Club battles city
BRIDGEPORT Not so long ago, they were the city's three shining jewels. They were the Boys' Clubs Middle Street, which was downtown off of Main Street, North End and Orcutt on the East Side.
Today, only Orcutt now the Orcutt Boys Girls Club remains fully open, but it's fighting for its very existence. Its hours are limited and its staff is small. According to , the club's executive director since 1994, maybe 75 to 100 kids a day play inside Orcutt's walls, a far cry from the numbers that used to swarm the place up to 80 years ago. and closes at 8. It is closed on Saturdays and Sundays.
Orcutt relies on federal grants and donations from local organizations to keep its doors open, and making ends meet is a constant battle. Some praise Bruno for keeping the club open for almost 20 years under difficult circumstances, but others say the finger of blame for Orcutt's financial plight points directly at the club.
There is also a belief that the North End facility has closed its doors, leaving hundreds of kids without a place to go. The club, still loosely referred to as the Boys' Club, has filed a countersuit against the city claiming the building is being used and, therefore, the city can't use a revert clause to reclaim the facility. Although the North End building appears closed, which was the city's contention in the original suit, Bruno says the club is active on a marginal basis.
At the crux of the matter is the $2.8 million Bruno believes the owes the Boys' facility renovations. The state has been unwilling to give the club the money, with Bruno's management habits among the reasons, sources say. The city, meanwhile, is trying to buy the North End facility and apparently place the more progressive Cardinal in charge of reviving it and running it. And Bruno's detractors are casting an angry eye at him, questioning why he would be part of a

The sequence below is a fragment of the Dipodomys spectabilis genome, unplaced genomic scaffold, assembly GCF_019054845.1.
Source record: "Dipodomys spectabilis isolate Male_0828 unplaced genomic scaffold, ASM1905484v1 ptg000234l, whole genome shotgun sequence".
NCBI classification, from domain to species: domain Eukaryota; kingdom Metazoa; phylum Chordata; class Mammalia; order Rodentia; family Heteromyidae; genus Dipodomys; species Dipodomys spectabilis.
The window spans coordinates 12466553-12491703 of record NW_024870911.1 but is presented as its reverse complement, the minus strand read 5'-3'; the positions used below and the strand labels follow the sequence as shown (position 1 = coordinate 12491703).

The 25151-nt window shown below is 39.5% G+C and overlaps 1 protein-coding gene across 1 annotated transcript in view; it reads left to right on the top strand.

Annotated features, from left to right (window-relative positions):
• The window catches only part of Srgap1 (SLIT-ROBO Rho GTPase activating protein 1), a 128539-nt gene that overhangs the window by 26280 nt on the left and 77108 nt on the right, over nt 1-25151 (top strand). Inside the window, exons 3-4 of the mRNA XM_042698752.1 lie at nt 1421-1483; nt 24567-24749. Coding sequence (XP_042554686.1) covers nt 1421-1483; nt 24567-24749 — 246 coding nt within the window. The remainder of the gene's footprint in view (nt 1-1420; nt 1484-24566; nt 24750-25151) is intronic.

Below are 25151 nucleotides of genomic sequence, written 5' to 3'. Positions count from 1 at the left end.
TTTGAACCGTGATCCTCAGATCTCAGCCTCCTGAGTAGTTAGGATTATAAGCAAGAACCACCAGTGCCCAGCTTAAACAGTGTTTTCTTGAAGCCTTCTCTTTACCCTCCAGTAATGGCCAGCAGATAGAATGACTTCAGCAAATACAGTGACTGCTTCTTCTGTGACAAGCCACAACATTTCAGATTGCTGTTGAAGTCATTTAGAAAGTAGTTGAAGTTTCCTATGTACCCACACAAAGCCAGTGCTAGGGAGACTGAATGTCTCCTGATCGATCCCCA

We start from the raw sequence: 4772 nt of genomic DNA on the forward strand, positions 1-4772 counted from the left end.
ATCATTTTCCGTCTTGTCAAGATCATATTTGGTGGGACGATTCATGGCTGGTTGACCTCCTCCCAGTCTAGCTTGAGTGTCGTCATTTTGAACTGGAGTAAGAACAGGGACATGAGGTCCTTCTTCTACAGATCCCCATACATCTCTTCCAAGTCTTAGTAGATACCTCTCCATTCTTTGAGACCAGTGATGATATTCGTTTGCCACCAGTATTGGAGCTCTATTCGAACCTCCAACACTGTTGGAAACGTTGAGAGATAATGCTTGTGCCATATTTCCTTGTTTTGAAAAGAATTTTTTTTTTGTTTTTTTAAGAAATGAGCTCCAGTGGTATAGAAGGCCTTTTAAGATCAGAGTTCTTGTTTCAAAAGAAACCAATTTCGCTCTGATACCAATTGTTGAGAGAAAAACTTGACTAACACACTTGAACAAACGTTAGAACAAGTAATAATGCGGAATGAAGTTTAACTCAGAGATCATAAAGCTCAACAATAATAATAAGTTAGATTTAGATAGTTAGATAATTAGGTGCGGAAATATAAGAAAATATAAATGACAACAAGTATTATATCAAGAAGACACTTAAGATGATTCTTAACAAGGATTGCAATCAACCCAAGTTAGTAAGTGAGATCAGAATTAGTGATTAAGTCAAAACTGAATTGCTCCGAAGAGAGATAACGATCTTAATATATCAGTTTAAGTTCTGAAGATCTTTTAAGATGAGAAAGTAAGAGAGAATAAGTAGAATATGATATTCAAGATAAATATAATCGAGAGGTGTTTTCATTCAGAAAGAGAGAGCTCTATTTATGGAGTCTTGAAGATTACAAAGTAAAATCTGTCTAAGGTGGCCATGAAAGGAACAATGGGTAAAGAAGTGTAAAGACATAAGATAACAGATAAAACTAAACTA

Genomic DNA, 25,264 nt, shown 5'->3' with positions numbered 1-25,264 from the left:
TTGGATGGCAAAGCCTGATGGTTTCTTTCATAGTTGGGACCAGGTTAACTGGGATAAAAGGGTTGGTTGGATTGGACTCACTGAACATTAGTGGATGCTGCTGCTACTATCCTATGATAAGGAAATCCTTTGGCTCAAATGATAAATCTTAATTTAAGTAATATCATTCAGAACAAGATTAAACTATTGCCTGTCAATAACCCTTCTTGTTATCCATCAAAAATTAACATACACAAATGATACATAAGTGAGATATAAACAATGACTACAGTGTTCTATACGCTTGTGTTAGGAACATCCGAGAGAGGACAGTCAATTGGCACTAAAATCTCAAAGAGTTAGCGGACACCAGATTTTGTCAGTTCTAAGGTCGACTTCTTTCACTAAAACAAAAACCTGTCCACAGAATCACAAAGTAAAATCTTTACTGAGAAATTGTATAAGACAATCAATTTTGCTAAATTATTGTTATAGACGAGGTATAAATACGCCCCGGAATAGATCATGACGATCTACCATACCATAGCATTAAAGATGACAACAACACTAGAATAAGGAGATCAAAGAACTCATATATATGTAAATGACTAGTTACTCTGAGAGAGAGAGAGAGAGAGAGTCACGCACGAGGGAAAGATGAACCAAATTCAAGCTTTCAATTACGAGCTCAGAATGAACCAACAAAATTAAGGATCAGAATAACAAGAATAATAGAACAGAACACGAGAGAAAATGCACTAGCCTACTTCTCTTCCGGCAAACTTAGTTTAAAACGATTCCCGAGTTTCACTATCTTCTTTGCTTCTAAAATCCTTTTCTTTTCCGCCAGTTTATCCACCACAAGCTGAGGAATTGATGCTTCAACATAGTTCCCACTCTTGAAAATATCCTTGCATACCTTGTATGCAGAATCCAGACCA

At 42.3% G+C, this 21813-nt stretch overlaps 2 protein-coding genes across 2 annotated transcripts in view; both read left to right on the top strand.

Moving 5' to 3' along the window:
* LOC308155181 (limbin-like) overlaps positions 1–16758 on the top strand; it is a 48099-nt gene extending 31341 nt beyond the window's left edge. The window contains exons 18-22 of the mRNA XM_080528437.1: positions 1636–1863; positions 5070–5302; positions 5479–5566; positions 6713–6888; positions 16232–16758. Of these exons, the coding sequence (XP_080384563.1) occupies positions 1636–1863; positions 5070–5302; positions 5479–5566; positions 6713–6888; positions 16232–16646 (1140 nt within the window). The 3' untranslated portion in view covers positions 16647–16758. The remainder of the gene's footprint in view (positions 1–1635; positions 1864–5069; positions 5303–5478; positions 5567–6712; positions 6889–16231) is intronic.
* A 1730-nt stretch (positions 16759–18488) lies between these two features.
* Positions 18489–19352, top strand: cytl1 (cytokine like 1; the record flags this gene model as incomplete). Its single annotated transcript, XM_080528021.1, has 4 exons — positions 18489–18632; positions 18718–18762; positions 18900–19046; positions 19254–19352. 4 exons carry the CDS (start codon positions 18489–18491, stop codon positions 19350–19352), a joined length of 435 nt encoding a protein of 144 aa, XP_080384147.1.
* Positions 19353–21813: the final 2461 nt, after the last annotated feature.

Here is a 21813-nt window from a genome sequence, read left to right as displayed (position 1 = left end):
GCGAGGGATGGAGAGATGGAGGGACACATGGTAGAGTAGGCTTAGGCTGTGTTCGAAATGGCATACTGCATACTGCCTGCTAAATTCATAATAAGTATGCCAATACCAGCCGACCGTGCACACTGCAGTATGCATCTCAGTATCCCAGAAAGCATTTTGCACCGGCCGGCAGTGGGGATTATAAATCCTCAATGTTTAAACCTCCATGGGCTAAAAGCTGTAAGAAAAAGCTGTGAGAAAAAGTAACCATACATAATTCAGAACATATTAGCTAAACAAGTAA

suit that would only hurt the kids he said he's
Many feel there is a lack of initiative at the Boys' Club to work to raise funds, while others also speak of Bruno's brash attitude and unwillingness to compromise as key factors why so many local businesses refuse to help. Still others point to Bruno's board of directors all hard working men, solid city men, many with police or fire department backgrounds who grew up in the shadow of the Boys' Club, but without the financial or business background needed to solicit money.
"We're doing everything we can consistent with our resources and the infrastructure," said the 66 year old Bruno, who attended the in the 1950s and '60s and learned to box there. "It has been and continues to be the desire of the Boys Girls Club to serve kids.
"This building has been opened since 1930. We've never closed. You look at the amenities of the building, there's a modern surfaced gym, there's a swimming pool. Those things get used all year long. We serve neighborhood kids. That's our mission."
One would think the mission would Latrell Sprewell 2XL Jersey be to keep the club thriving through fundraisers and other events designed to keep the facility in the city spotlight. However, the club has not done the kind of things that, for example, the Shehan Center has in recent years to solicit money. In 2013, the Shehan Center will host a total of 11 fundraisers, raising over $500,000 so the organization can continue to run smoothly.
"We have totally renovated this building, starting with the roof," Shehan Center executive director said. "This building was built in 1882, it's the old Armory. We put the new (basketball) floor in back in '95 and we've gutted the entire downstairs. Three years ago, we replaced the entire blacktop (outside)."